I became red. I didn’t make a conscious choice. It was something I noticed later, like so many other things that had changed in me. Red is bold and powerful. It’s sunspots, flaring and spitting. Red doesn’t mess around. Red is fun, an ever-ready smile and nothing to worry about. Red will do a double dare just because. I never looked back on yellow, that sissy color, an ugly freak show.

As I got older, I tried on different colors. I thought maybe I was like my Grandma, and blue would be my favorite, but it didn’t fit me right. I tried the oranges and browns like my mother, but that wasn’t right either. I decided I had no preference and that favorite colors were silly. But the children in my life wouldn’t let me be.

“What’s your favorite color?” They asked over and over.

“I don’t have one,” I said.

“You have to have one,” they insisted. “Is it blue?”

“Mine is green.”

“I like purple.”

They drove me to distraction, and because they had such a worried look, because they truly cared, I realized I had to choose a favorite color. For them.

I said, “Red. Red is my favorite.” I was relieved they appeared satisfied with the answer.

After a while came a time when I could reflect on whether I was being honest. I wondered if it mattered. I took a peek deep inside myself to see. It really bothered me I didn’t seem to know much about myself, down to what color I liked best. Was I ready? Would I be able to face yellow.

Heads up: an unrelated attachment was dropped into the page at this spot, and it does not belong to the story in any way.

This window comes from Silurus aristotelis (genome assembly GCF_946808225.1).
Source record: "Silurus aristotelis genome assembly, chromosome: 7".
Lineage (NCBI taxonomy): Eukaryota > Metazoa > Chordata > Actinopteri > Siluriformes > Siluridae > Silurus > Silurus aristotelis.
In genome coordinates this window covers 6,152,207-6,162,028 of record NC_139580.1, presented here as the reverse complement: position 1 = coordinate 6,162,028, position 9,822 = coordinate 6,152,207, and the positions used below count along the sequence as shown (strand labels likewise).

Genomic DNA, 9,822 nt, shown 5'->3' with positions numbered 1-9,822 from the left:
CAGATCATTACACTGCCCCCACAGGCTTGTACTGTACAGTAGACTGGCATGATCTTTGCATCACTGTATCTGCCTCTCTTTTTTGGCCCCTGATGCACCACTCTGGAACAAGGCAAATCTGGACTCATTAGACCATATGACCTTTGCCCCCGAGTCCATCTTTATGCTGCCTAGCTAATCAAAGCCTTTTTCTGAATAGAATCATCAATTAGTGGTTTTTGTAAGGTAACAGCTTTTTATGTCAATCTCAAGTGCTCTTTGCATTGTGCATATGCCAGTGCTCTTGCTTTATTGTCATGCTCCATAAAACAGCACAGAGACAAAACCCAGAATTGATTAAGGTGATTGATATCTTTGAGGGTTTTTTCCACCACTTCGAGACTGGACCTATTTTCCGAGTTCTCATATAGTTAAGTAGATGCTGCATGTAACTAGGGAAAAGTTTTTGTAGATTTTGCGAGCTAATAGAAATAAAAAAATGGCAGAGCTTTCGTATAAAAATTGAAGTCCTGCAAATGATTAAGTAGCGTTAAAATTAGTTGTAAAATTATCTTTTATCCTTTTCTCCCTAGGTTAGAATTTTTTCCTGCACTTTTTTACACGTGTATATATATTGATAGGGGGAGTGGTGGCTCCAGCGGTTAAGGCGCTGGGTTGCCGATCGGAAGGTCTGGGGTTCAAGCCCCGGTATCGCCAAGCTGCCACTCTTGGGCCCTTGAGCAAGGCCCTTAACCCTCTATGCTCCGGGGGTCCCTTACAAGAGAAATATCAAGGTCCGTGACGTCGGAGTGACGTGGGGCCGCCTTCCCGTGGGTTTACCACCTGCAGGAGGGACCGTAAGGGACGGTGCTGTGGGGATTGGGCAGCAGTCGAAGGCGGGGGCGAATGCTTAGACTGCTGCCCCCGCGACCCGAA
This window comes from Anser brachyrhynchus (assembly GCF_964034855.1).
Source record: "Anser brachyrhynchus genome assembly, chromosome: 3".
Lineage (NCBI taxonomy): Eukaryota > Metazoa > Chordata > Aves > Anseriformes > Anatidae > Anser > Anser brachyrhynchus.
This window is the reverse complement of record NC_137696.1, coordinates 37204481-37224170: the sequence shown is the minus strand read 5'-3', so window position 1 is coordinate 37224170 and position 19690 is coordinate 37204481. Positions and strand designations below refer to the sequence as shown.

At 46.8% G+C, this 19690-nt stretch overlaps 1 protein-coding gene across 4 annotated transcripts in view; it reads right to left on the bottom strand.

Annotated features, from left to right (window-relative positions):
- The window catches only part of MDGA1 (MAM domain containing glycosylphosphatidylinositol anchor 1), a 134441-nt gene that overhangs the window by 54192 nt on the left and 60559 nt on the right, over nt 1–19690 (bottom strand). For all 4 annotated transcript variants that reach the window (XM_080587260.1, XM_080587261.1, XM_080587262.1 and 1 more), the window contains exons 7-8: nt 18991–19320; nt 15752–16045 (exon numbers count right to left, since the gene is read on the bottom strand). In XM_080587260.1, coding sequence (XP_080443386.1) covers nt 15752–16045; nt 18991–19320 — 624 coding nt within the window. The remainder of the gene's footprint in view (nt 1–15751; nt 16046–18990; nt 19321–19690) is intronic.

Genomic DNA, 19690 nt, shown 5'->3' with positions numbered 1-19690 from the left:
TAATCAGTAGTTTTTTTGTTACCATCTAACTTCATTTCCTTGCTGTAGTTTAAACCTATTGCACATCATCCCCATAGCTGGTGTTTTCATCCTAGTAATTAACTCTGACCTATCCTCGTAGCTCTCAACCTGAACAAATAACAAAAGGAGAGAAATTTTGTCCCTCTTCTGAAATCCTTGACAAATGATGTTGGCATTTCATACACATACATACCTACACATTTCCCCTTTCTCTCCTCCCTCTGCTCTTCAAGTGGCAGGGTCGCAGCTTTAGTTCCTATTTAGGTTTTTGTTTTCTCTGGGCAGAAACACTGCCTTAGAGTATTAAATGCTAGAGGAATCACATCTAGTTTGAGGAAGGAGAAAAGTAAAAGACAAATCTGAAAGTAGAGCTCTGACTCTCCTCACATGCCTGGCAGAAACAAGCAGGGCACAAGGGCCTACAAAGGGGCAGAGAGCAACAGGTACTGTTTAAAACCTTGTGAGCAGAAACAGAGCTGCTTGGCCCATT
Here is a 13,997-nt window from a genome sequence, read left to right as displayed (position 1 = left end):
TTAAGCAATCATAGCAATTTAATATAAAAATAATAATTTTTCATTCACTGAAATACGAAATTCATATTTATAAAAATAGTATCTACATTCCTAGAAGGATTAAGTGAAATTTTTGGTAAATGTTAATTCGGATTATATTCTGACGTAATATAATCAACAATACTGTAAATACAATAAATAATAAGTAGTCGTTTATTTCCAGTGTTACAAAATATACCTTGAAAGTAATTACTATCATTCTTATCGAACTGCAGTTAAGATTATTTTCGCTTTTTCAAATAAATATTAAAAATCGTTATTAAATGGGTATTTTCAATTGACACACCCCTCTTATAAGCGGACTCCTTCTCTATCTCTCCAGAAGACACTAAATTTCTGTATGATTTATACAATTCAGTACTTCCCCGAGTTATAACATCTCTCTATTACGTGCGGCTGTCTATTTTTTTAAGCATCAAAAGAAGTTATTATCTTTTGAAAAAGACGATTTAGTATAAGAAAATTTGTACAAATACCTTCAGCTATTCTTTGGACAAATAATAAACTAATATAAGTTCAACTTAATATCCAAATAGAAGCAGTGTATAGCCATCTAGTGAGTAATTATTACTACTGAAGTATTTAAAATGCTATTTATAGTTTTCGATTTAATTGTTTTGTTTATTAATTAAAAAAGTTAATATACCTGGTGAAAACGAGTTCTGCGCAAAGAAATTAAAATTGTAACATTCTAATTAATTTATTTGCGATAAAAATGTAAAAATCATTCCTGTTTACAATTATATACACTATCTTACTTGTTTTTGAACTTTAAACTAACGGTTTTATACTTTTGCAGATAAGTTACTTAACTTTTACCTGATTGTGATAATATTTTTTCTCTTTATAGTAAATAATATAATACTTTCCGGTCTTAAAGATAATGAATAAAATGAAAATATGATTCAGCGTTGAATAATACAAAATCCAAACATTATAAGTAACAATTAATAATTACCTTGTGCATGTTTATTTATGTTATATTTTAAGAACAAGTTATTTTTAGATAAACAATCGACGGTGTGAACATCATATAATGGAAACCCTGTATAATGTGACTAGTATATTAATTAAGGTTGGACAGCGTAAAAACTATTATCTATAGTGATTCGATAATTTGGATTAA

I could only look at small pieces. Each time I revisited yellow, I was able to look at it longer, with less pain. It was difficult to see it fully, right in the face, the way a strong red should do it.

And I didn’t realize it, but yellow had never left me. It was simply hidden in a faraway place. I didn’t know that taking those small glimpses at it would get easier causing it to grow, until it burst forth shining, clear and bright. I’m glad I found yellow again. It’s okay with me to be yellow, and when I see yellow, I’m happy.

It’s a little different for me now. Yellow is more sensitive and introspective. Yellow is a little unsure of the world and holds back a bit. But, it’s also wild sunflowers on the side of the road. It’s the smell of the day’s first light.

………………..

About Natalie Hirt

Natalie Hirt received an MFA in fiction from UC Riverside. “Colors” is an excerpt from her novel in progress, Goodbye Kansas. She was a best short story prize-winner in the now defunct, Kalliope Literary Magazine for another excerpt from the novel. She lives in Laguna Niguel, with her husband, three children, and her dog, Rex. Her family hopes her book is published soon so that they can reclaim the dining room table from its many stacks of edits and revisions.

Photo credit: Candie N via a Creative Commons License

Comments (2)

MillieMarch 30th, 2014 at 7:07 am

Read this with my coffee, but couldn’t breathe, much less swallow. The yellow-green limes by the mug now don’t look as juicy as they did before I read this. The yellowish light above the stove has a dangerous feeling now. Incredible visual pictures…so much pain in them. Gonna have to buy that book!

Margie EvansMarch 31st, 2014 at 3:20 pm

You are so talented! Cannot wait to read the whole book!